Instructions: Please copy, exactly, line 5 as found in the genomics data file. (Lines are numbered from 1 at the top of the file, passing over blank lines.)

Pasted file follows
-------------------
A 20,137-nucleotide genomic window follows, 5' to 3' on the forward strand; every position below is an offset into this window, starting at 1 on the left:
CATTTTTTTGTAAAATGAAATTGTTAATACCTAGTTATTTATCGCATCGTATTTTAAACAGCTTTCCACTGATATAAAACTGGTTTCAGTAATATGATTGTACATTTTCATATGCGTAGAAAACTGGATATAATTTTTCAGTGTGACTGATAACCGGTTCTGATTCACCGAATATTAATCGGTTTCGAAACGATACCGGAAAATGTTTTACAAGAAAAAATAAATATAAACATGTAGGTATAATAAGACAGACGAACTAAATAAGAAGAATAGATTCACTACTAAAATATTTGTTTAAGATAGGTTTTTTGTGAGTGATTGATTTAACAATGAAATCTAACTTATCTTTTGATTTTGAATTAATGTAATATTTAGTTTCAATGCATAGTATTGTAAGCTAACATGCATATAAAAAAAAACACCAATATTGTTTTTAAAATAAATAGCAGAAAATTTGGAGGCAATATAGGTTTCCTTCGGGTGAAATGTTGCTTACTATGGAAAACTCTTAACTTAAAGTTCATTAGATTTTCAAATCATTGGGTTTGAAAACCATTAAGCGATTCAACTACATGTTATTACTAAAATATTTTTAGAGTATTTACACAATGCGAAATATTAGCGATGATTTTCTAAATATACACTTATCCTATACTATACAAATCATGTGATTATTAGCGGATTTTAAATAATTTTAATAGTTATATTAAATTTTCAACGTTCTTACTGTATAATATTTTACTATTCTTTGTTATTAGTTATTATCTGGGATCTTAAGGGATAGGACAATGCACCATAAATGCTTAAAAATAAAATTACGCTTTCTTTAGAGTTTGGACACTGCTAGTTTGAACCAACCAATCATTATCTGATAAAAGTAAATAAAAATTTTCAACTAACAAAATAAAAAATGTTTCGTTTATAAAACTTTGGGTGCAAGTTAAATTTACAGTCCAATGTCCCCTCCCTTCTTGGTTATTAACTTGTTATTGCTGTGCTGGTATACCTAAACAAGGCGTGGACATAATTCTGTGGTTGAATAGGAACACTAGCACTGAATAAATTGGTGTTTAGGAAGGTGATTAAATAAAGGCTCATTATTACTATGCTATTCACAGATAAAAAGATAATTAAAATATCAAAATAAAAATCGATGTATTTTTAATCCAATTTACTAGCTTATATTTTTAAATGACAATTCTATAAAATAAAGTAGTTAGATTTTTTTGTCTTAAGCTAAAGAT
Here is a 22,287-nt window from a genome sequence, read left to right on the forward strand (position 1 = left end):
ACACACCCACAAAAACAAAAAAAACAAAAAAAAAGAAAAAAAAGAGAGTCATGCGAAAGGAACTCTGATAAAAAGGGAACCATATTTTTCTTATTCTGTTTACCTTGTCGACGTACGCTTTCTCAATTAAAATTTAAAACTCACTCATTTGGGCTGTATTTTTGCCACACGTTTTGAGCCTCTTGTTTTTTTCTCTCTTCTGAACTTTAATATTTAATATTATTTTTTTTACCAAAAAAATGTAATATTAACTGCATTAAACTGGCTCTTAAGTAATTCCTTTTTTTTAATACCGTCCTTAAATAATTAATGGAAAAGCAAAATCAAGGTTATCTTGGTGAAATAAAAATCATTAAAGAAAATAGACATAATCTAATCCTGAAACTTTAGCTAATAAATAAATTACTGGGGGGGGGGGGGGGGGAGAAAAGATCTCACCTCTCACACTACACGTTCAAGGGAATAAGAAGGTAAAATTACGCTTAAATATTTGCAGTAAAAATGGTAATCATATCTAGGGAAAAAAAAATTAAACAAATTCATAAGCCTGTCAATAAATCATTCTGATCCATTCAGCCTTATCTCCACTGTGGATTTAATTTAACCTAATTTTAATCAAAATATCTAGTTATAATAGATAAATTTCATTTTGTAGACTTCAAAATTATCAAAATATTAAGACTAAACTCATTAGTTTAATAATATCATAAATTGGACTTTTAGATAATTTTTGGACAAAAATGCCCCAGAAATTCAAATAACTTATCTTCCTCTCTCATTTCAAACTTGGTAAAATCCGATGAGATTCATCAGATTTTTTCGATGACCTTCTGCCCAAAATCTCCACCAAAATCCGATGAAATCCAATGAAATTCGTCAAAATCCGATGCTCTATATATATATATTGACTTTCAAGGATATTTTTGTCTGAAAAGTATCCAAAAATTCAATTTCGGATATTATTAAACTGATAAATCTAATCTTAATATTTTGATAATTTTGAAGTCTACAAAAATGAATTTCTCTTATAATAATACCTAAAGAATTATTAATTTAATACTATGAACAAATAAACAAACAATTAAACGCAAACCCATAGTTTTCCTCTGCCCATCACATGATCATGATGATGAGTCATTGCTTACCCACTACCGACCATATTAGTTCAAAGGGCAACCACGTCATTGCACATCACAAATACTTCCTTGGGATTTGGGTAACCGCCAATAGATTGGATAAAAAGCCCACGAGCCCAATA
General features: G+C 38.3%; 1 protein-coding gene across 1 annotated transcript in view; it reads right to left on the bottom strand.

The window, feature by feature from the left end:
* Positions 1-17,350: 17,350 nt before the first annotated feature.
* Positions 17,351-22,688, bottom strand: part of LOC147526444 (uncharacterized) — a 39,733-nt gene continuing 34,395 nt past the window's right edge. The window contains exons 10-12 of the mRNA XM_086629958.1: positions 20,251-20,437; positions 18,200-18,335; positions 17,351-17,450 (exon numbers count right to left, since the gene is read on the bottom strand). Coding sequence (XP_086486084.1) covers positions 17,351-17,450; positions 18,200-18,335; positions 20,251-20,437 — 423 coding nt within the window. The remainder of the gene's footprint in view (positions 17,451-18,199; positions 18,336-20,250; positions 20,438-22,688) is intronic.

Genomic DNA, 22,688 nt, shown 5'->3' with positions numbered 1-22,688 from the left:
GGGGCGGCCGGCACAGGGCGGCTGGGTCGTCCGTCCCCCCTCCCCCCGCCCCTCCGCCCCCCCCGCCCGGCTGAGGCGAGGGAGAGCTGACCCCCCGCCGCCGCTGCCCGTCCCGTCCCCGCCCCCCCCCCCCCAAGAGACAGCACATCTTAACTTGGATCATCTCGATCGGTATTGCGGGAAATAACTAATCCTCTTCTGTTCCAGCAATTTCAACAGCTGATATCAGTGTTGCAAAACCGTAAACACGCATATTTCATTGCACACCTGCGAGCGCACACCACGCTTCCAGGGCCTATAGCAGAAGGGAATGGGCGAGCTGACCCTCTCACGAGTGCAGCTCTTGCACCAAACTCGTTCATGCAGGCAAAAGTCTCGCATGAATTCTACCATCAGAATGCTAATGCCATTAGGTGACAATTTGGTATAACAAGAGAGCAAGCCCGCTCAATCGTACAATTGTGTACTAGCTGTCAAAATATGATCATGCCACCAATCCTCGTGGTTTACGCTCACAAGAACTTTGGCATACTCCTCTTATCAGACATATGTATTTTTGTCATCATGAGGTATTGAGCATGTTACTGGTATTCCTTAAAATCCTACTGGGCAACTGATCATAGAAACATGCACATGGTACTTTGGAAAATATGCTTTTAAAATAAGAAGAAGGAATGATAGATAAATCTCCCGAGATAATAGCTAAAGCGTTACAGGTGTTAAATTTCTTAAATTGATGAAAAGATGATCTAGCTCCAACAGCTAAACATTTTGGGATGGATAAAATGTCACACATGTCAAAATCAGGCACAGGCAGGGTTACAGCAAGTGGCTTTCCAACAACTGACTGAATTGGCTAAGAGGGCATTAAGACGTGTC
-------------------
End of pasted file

General features: G+C 38.3%; 1 protein-coding gene across 1 annotated transcript in view; it reads right to left on the bottom strand.